NEW YORK ( TheStreet) -- Stocks sold off sharply in the final minutes of trading Wednesday as markets failed to look past weaker-than-expected private sector job growth in June compared with slightly better-than-expected regional manufacturing activity in the Chicago area. After tumbling 268 points on Tuesday, the Dow Jones Industrial Average picked up where it left off, losing 96 points, or 1%, to 9774. The blue- chip average plunged 10.4% in the second quarter, marking its worst performance since the beginning of last year. The S&P 500 traded lower by 11 points, or 1% to 1031, and the Nasdaq fell 26 points, or 1.2%, at 2109. Weaker-than-expected private sector job growth of 13,000 in June helped markets extend Tuesday's steep losses. On Tuesday, stocks plunged roughly 3% as a sharp downward revision to an economic indicator for China and a weak reading on U.S. consumer confidence in June renewed double-dip recession fears. Wanda Drummond, chief operating operator of Training the Street, said that despite recent market volatility and concerns about private sector job growth, Wall Street firms are hiring and are expected to keep hiring at a swift pace into next year. "Our numbers are definitely up," Drummond said, comparing demand at Training the Street, which helps bring new employees on board, particularly at the analyst and associate levels, with last year's figures. "Right now the population that we're looking at is the summer intern program, and next month, the number for the full-time employees. Those numbers are significantly higher as well so it definitely seems a little different than what the market is saying." "We're also hearing that recruiting and hiring for next year is going to be up even higher with the same audience
analysts and associates so it may be hitting Main Street a little slower but once you start getting this audience in for work, it's definitely going to have an impact on Main Street and a range of industries with all the services that they're going to need," Drummond said. Earlier Wednesday, the European Central Bank said it will lend roughly $161 billion to banks for three months in a move to calm market fears ahead of the expiration of a larger 12-month loan on Thursday. The ECB said 171 institutions subscribed to the three-month refinancing operation. Late in the day, Moody's also warned that it was looking at a possible downgrade to Spain. Overseas, Hong Kong's Hang Seng slipped 0.6% lower Wednesday while Japan's Nikkei lost 2%. The FTSE in London gained 0.05%, and the DAX in Frankfurt added 0.2%. On the financial regulation front, the Senate and House conference committee agreed to amend reform to remove a proposed $19 billion tax on the largest banks and end the Troubled Asset Relief Program three months early. Also on Wednesday, markets were responding to Tropical Storm Alex's upgrade to hurricane status late Tuesday.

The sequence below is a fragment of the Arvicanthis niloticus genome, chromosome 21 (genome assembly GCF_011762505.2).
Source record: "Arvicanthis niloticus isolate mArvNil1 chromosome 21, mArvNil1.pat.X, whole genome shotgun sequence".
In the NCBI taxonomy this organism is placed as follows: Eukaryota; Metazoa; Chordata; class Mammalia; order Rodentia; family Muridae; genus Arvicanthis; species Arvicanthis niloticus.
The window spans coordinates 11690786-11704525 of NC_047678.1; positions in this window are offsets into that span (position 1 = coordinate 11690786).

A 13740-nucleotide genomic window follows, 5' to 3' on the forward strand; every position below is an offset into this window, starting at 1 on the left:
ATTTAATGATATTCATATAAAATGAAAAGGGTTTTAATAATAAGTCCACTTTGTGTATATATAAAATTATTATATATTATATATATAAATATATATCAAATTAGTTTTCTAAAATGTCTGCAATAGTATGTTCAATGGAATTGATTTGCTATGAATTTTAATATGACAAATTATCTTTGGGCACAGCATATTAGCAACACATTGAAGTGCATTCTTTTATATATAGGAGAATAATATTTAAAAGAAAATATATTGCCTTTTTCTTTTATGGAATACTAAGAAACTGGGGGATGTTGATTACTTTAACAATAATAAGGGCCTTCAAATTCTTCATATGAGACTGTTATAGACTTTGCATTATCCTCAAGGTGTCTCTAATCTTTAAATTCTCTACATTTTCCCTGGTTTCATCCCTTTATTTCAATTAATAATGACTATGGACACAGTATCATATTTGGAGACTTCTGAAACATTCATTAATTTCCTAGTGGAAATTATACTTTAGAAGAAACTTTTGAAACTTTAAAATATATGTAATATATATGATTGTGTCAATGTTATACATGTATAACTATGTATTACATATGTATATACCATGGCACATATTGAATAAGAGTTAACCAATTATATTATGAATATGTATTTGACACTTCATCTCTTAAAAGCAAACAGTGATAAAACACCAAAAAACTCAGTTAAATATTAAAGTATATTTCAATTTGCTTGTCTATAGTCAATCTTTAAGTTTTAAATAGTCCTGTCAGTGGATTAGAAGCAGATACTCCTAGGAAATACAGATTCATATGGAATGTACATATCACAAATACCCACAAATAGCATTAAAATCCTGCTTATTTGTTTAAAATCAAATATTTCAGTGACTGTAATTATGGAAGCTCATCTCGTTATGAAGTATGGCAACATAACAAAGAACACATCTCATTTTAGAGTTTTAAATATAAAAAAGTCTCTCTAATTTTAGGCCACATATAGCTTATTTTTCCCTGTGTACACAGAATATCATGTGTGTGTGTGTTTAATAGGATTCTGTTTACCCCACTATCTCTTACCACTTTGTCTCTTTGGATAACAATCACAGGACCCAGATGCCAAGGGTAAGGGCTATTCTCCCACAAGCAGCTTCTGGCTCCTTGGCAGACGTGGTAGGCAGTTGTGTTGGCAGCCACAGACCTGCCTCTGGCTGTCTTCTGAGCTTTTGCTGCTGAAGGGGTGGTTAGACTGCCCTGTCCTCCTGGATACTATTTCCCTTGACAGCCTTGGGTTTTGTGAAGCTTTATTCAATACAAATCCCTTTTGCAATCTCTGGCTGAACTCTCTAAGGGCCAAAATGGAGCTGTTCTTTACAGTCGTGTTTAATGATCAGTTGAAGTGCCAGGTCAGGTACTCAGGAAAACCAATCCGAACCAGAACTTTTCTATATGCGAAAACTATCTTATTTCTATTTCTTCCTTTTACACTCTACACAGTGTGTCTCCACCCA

The EconomyAutomatic Data Processing ( ADP) said the
Company NewsEnergy and industrial names performed better than most on the Dow. 3M ( MMM) was the sole blue chip component to finish in positive territory, though United Technologies ( UTX) and Pfizer ( PFE) lost far less ground than others. Alcoa ( AA), Walt Disney ( DIS) and Hewlett-Packard ( HPQ) applied the most pressure on the day.
Commodities and the DollarCrude oil for August delivery clipped 31 cents, to settle at $75.63 a barrel. Elsewhere in commodity markets, the August gold contract settled 3.50 cents higher at $1,245.90 an ounce. The dollar was trading lower against a basket of currencies, with the